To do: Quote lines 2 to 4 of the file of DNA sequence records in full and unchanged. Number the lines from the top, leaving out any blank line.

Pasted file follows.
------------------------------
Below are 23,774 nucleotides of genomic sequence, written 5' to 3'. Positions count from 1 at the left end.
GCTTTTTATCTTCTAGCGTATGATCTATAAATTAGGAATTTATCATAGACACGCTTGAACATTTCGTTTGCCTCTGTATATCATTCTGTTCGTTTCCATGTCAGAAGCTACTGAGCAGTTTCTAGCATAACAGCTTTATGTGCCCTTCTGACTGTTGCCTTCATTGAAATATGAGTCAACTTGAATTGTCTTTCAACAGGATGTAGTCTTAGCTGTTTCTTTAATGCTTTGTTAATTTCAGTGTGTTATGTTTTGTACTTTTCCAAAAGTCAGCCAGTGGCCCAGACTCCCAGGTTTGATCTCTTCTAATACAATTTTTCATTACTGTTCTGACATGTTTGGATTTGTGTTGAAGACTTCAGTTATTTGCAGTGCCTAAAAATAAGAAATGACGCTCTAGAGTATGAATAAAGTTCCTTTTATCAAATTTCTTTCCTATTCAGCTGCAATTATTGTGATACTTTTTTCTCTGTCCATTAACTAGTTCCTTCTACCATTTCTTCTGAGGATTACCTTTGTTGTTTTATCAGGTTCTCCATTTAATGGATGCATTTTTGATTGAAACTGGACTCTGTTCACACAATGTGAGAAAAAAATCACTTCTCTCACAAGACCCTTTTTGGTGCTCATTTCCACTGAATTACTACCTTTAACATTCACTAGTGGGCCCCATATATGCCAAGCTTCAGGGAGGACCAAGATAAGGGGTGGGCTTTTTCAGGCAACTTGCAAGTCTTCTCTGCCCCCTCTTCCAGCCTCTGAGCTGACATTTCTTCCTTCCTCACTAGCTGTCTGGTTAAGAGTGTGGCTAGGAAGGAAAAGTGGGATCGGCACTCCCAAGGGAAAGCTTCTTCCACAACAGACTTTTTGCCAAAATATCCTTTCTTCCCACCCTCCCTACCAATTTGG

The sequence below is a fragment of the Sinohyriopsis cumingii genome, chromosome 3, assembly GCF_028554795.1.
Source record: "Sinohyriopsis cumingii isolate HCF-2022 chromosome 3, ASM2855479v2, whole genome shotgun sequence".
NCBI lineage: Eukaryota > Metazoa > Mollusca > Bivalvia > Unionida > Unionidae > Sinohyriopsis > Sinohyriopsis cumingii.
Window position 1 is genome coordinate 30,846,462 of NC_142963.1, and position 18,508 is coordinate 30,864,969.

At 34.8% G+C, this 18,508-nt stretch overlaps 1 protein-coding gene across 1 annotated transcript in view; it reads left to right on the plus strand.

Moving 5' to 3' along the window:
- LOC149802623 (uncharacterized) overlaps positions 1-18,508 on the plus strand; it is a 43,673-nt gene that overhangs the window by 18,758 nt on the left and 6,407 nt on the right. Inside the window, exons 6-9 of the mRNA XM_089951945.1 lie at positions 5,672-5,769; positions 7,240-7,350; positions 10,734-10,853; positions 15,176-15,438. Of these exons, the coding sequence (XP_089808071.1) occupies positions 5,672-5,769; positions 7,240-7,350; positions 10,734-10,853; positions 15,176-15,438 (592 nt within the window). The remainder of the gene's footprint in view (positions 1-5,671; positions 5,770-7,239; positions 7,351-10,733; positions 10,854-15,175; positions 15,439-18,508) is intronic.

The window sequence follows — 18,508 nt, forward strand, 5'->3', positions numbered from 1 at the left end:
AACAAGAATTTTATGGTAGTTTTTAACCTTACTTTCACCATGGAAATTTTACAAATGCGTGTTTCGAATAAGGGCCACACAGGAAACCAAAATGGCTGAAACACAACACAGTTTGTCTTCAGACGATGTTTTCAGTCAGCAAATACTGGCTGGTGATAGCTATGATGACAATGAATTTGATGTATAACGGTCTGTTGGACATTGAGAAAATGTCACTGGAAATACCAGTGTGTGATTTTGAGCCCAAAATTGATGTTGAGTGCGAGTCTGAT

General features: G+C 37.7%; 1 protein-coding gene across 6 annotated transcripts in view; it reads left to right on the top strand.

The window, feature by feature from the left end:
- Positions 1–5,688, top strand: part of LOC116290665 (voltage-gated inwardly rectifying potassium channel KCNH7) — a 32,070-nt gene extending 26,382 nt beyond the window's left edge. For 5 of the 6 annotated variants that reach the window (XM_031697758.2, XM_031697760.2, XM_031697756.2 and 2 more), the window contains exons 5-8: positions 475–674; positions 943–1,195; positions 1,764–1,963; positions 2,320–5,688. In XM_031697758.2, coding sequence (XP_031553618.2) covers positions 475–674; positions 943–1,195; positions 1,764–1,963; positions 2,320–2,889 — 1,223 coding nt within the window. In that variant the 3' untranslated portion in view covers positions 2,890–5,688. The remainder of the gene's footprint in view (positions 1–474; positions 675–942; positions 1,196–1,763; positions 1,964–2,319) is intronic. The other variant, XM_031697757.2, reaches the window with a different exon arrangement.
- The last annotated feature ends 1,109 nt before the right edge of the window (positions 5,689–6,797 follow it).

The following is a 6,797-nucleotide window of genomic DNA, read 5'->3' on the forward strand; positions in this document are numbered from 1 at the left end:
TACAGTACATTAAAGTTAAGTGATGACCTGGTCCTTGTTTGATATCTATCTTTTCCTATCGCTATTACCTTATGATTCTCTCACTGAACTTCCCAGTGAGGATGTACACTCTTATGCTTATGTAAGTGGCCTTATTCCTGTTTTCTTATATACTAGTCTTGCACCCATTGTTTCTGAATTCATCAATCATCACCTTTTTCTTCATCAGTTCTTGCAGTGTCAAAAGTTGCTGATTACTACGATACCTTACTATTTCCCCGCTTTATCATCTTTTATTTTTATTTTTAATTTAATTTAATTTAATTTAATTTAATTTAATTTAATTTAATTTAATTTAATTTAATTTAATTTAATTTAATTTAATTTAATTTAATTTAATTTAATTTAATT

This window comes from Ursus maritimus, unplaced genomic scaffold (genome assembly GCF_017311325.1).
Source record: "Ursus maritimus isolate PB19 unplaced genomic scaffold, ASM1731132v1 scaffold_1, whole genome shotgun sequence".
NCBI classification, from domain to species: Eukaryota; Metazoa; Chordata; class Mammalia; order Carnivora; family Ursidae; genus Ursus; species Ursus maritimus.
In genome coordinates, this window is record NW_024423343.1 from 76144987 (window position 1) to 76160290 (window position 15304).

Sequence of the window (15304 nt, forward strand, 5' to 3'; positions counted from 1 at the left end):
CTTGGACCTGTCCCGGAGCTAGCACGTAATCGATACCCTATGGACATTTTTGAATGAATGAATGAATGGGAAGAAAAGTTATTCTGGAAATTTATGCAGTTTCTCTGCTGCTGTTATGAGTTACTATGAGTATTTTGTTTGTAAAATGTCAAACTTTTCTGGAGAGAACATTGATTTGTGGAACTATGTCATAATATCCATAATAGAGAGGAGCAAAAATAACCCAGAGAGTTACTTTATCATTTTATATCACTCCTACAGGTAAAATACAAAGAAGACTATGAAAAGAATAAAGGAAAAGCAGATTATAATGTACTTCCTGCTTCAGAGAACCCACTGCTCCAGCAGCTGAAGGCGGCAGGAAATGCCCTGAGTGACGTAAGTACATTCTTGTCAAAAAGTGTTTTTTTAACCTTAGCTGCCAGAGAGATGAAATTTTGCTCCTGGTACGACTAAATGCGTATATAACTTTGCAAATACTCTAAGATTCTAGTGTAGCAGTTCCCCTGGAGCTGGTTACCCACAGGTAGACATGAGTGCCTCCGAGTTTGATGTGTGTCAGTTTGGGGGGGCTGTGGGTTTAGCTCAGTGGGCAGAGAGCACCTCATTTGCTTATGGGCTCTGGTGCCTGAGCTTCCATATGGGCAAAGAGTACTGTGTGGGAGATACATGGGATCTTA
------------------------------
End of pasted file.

GCTTTTTATCTTCTAGCGTATGATCTATAAATTAGGAATTTATCATAGACACGCTTGAACATTTCGTTTGCCTCTGTATATCATTCTGTTCGTTTCCATGTCAGAAGCTACTGAGCAGTTTCTAGCATAACAGCTTTATGTGCCCTTCTGACTGTTGCCTTCATTGAAATATGAGTCAACTTGAATTGTCTTTCAACAGGATGTAGTCTTAGCTGTTTCTTTAATGCTTTGTTAATTTCAGTGTGTTATGTTTTGTACTTTTCCAAAAGTCAGCCAGTGGCCCAGACTCCCAGGTTTGATCTCTTCTAATACAATTTTTCATTACTGTTCTGACATGTTTGGATTTGTGTTGAAGACTTCAGTTATTTGCAGTGCCTAAAAATAAGAAATGACGCTCTAGAGTATGAATAAAGTTCCTTTTATCAAATTTCTTTCCTATTCAGCTGCAATTATTGTGATACTTTTTTCTCTGTCCATTAACTAGTTCCTTCTACCATTTCTTCTGAGGATTACCTTTGTTGTTTTATCAGGTTCTCCATTTAATGGATGCATTTTTGATTGAAACTGGACTCTGTTCACACAATGTGAGAAAAAAATCACTTCTCTCACAAGACCCTTTTTGGTGCTCATTTCCACTGAATTACTACCTTTAACATTCACTAGTGGGCCCCATATATGCCAAGCTTCAGGGAGGACCAAGATAAGGGGTGGGCTTTTTCAGGCAACTTGCAAGTCTTCTCTGCCCCCTCTTCCAGCCTCTGAGCTGACATTTCTTCCTTCCTCACTAGCTGTCTGGTTAAGAGTGTGGCTAGGAAGGAAAAGTGGGATCGGCACTCCCAAGGGAAAGCTTCTTCCACAACAGACTTTTTGCCAAAATATCCTTTCTTCCCACCCTCCCTACCAATTTGG

The sequence below is a fragment of the Sinohyriopsis cumingii genome, chromosome 3, assembly GCF_028554795.1.
Source record: "Sinohyriopsis cumingii isolate HCF-2022 chromosome 3, ASM2855479v2, whole genome shotgun sequence".